History of Beer Crafting

If you know what Amber Ale, Pale Ale, IPA, Porters, and Stouts are then chances are you are a craft beer lover. Thanks to the innovative beer lovers of America, we get to enjoy a vast array of different craft beers. The brewing game itself has been steady since “Hymn to Ninkasi,” the Sumerian goddess of beer, is inscribed on a tablet, about 4,000 years after men first leave evidence of brewing activity. More recently, in the US, craft brewing has been an American tradition dating back to our original founding father, George Washington.

Recipe for Small Beer

America’s first president had a military notebook that he kept while serving as a colonel in the Virginia militia in 1758. Washington recorded his recipe for “Small Beer.” You can see this page at the New York Public Library. Blue Point Brewing in Long Island recreated this recipe as close as possible. Their recreation became a 3.6 percent alcohol by volume beer called Colonial Ale. In addition to the “Small Beer,” he kept a generous supply of porters at Mount Vernon.

It didn’t stop with George Washington. Like many traditions he started, many other presidents (and Americans) shortly followed. Thomas Jefferson, once a wine lover, turned beer fan, then creator also jumped in the crafting game. After finishing his presidency, he owned a private brewhouse he built in 1814.

James Madison took it one step further and wanted to form a national beer brewery. In 1809 he proposed a plan to create one and to appoint a Secretary of Beer to the presidential cabinet. His goal was to protect domestic beers to avoid consumption of favorite foreign beer and liquor. Unfortunately, Congress didn’t agree.

Presidential Poker Nights

Even during the Prohibition, Warren Harding, who was president during the early Prohibition years of 1921 to 1923, held bi-weekly, semi-secret, booze-filled poker nights in the White House. Not to mention the rest of America (not just the rich, mafias, and gangsters) were steering makeshift alcohol in their bathtub and bottling it up to “secretly” sell in their neighborhood. Nevertheless, Prohibition put a strain on alcohol consumption. Then Franklin Roosevelt came to save our American tradition. “I think this would be a good time for beer,” Roosevelt famously said on March 12, 1933, just months after taking office. He quickly signed a Beer-Wine Revenue Act to allow 3.2 percent beer and wine in April of 1933. Then in December, helped push through the 21st Amendment that once again made it legal to drink.

The casual beer drinking buddy has played well for many presidents. Prior to Prohibition, some presidents started sharing their wealth of beer by gently “persuading” voters with free beer and hard cider. What a way to win votes! Ronald Reagan, on a quick trip to a Boston-area pub in 1983, re-connected with voters by sitting down with a few Democrats at the Eire Pub. He later recreated a replica of a beer pub he visited in Ireland, at his Presidential Library.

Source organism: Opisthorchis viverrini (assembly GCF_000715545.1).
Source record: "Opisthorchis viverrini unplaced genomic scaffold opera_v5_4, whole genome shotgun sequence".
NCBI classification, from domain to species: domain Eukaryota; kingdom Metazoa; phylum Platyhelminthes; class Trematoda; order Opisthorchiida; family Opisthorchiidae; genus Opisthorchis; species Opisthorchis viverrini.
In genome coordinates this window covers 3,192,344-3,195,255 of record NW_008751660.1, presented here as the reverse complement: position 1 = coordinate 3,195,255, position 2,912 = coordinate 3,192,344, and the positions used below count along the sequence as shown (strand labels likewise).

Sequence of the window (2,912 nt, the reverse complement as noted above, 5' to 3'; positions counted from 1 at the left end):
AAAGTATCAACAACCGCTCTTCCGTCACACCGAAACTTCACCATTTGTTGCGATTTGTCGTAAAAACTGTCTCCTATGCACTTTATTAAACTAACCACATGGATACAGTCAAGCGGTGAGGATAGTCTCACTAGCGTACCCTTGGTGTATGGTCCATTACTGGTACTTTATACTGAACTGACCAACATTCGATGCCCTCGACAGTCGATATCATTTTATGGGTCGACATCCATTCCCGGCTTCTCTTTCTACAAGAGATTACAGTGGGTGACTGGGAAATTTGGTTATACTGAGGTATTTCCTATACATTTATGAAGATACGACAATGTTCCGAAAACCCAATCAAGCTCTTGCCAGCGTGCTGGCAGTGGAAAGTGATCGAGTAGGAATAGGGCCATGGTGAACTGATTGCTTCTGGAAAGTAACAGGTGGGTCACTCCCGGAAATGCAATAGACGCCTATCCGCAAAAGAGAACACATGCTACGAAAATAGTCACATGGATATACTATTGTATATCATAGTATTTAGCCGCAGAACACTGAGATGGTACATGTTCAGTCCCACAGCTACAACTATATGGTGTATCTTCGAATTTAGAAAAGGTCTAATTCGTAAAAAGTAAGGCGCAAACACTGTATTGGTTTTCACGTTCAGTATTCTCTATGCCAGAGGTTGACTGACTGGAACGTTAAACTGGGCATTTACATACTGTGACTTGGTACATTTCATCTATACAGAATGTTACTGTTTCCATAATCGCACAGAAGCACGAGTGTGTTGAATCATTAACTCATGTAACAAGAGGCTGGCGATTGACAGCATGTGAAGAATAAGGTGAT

Home Brewing

President Obama is another president that is not shy about his love for craft beer. After a couple of years in office, in 2011, Obama purchased a homebrewing kit with former White House chef Sam Kass. They sought the knowledge of local homebrew stores as well as fellow homebrewers in the White House. The result was a House Honey Ale, and a House Honey Porter made with honey from the White House’s South Lawn beer hive. In 2012, a citizen filed a Freedom of Information Act request forcing the release of the White House’s top-secret beer.

In 1978 Jimmy Carter Federally legalized homebrewing. Prohibition banned homebrewing, and even though it ended long before 1978, they kept the ban on homebrewing. The reversing of this ban took a little over three decades to finally apply to all the states. Alabama and Mississippi did not follow suit until 2013.

Proliferation of Craft Beer

Unfortunately, the lift on the homebrewing banned created a struggling industry. Experts refuse to recognize their existence. Perhaps they were a little jealous and afraid of the competition. Through extraordinarily tricky market conditions, the microbreweries and brewpubs of the 1980s struggled to establish the foundation for what was to become the proliferation of craft beer in America.

For the United States, there’s never been a better time in beer. Moreover, while craft beer shelves can get crowded and options can feel overwhelming, more is always better. In 2016 the number there are 5,000 registered breweries. California is now home to more craft breweries than any state in the nation. With nearly 92 percent of the state’s 39.5 million residents living within 10 miles of a brewery. In 2016, California’s craft breweries produced a fantastic 3,295,221 barrels of beer. Now in 2018, the number grew to over 6,000 registered breweries.

By |2018-10-02T00:02:44+00:00September 29th, 2018|Blog, Craft Beer|0 Comments

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